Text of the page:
“Prevention is important, and food is the best medicine,” says Heewon Lee (Ph.D. ’09), Adjunct Assistant Professor of Nutrition Education, who manages and analyzes all of the data generated by research studies at the Center and the Program in Nutrition.
In one project, Contento and Koch are assessing the added impact of “wellness policy” in 20 New York City schools that also offer a classroom nutrition program developed by TC. The policy included making foods and snacks brought from home more healthful and having 10-minute dance breaks twice a day.
Children in the study, which was funded by the U.S. Department of Agriculture, have been evaluated before and after the intervention for changes in height, weight and body fat; eating behaviors; levels of physical activity; and improvements in knowledge of healthful nutrition and fitness practices.
Preliminary results of the USDA-funded study found “most of the behaviors were predicted by whether [the children] perceived them as habits,” Lee says. “The more regular the habit — whether that was eating well or eating junk food — the more they were apt to stick with it.” Among the positive outcomes were reduced recreational time devoted to TV and video games and (for some participants) drinking fewer sugary beverages.
On the community front, TC served as the evaluators for the New York City Food and Fitness Partnership, funded by the W. K. Kellogg Foundation program, which works with resi¬dents and community organizations in areas such as central Brooklyn to create more healthful food outlets and spaces for physical activity.
And now, reflecting its raison d’être to unite the many organizations working on food issues, the Center is broadening its impact by serving as a resource for other grantees of the Laurie M. Tisch Illumination Fund’s Healthy Food & Community Change Initiative, including City Harvest, Local Initiatives Support Corporation and Wholesome Wave.
“Suddenly a lot of food policy groups have emerged,” says Contento, adding that what sets the Tisch Center apart is that where “the other programs focus primarily on increasing access to healthful food, we’re linking food access and education.”
Koch agrees. “We’re good at and are known for developing innovative educational programs that help children understand the food system and their place within it. And now we’re layering on policy. We won’t lose that core.”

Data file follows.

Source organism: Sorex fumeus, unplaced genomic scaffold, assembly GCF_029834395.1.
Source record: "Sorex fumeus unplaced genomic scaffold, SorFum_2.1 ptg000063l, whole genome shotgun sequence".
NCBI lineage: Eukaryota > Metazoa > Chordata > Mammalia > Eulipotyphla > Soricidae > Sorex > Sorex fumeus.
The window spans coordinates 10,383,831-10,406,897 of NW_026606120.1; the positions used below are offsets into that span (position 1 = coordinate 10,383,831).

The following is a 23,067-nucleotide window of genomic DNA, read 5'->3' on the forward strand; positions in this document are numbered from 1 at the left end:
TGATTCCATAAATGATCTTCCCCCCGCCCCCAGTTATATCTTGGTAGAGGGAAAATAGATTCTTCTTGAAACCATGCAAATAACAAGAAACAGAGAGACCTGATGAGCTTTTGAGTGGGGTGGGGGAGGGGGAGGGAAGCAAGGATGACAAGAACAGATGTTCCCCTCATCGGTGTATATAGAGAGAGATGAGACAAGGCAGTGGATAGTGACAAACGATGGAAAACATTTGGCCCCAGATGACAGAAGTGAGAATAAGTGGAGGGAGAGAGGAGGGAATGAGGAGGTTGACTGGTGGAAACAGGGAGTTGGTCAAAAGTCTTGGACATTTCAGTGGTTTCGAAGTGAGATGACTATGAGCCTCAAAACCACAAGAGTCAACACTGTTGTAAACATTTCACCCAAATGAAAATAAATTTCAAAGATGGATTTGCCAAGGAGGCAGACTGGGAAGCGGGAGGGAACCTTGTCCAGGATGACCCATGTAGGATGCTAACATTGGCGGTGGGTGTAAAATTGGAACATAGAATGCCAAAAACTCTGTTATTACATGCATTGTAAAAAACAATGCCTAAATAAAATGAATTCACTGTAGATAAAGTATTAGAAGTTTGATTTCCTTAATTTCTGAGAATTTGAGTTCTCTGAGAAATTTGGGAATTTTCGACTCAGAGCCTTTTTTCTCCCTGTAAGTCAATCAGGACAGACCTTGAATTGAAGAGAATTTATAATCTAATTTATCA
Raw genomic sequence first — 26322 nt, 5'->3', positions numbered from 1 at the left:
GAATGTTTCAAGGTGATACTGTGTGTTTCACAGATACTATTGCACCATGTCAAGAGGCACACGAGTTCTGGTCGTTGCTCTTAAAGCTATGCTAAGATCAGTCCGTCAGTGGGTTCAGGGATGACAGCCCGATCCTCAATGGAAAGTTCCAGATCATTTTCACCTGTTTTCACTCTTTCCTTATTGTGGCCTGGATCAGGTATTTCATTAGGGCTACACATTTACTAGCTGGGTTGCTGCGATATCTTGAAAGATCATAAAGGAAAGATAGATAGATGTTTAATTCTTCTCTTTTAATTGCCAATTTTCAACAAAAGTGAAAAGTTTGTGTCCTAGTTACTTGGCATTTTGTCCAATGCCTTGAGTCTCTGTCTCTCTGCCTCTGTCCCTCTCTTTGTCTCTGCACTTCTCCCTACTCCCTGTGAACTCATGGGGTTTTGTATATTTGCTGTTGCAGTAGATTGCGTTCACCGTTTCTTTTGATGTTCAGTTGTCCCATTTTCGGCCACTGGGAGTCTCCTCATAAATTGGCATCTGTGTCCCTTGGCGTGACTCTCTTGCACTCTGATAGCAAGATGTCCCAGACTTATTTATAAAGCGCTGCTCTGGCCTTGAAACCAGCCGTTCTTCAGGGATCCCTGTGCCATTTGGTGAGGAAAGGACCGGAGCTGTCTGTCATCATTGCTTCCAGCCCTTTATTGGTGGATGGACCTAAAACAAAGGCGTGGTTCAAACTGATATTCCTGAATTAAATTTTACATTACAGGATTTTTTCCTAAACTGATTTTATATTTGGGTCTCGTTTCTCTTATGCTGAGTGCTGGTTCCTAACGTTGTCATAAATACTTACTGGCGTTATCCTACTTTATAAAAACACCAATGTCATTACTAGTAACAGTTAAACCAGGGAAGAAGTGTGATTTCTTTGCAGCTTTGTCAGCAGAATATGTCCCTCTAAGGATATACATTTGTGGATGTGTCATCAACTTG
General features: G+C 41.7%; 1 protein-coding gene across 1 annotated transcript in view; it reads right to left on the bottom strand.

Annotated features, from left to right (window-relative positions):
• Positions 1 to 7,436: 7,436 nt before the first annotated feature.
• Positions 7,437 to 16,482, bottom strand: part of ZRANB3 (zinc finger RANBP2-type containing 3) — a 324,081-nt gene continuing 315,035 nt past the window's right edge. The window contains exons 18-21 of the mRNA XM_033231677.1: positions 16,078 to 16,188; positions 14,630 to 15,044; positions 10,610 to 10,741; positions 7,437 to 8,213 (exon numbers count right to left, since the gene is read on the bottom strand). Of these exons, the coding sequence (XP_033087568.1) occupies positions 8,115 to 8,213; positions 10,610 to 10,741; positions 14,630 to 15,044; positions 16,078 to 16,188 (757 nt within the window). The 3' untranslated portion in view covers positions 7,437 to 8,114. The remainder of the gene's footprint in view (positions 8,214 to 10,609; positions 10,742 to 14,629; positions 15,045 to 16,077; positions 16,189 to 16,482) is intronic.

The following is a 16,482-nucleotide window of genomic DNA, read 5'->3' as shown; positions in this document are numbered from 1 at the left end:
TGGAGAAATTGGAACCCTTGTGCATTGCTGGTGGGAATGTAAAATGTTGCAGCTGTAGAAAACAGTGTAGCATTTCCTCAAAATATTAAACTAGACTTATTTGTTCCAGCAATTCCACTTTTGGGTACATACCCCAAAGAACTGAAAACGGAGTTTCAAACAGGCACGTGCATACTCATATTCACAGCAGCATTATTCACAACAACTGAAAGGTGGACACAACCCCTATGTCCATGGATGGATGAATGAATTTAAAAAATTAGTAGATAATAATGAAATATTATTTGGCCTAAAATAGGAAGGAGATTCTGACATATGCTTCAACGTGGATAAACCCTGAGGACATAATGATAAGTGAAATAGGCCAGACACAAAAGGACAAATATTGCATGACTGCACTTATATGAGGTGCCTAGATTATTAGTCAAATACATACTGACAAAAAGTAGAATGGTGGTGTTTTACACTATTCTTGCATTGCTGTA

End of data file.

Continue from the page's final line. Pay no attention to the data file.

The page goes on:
She’s All About Access
When philanthropist Laurie M. Tisch, Vice Chair of TC’s Board of Trustees, founded the Laurie M. Tisch Illumination Fund in 2007, her vision was that access to education, the arts, services and, of course, healthy food, “should not be determined by zip code.” The Illumination Fund consistently champions innovative approaches to address all of these issues and to illuminate strategies that can transform the urban landscape.
TC’s century-plus of influencing nutrition education and policy
TC has led the fight for better nutrition since 1909, when a young faculty member named Mary Swartz Rose taught the world’s first courses in nutrition education. During the 1970s Joan Dye Gussow, now Professor Emerita, introduced the world to the notion of locally sustainable food systems, influencing current prominent food writers such as Michael Pollan and Mark Bittman.
Isobel Contento, the Mary Swartz Rose Professor of Nutrition Education and author of the first-ever nutrition education textbook, has focused the field on overcoming motivational and environmental barriers to healthful eating. She also is at the forefront of an effort to create national standards for nutrition education.
TC’s Program in Nutrition has produced high-profile leaders in the field, including Christina Economos (M.S. ’91), The New Balance Chair in Childhood Nutrition at Tufts University and Director of the nonprofit ChildObesity180; former TC faculty member Toni Liquori (Ed.D. ’96), now Executive Director of School Food FOCUS; and Ellie Krieger (M.A. ’95), The New York Times bestselling author and host of Food Network’s “Healthy Appetite.”
“We can’t change the world all by ourselves,” Contento says, “but we’re definitely spreading seeds of change.”
Published Monday, Jun. 23, 2014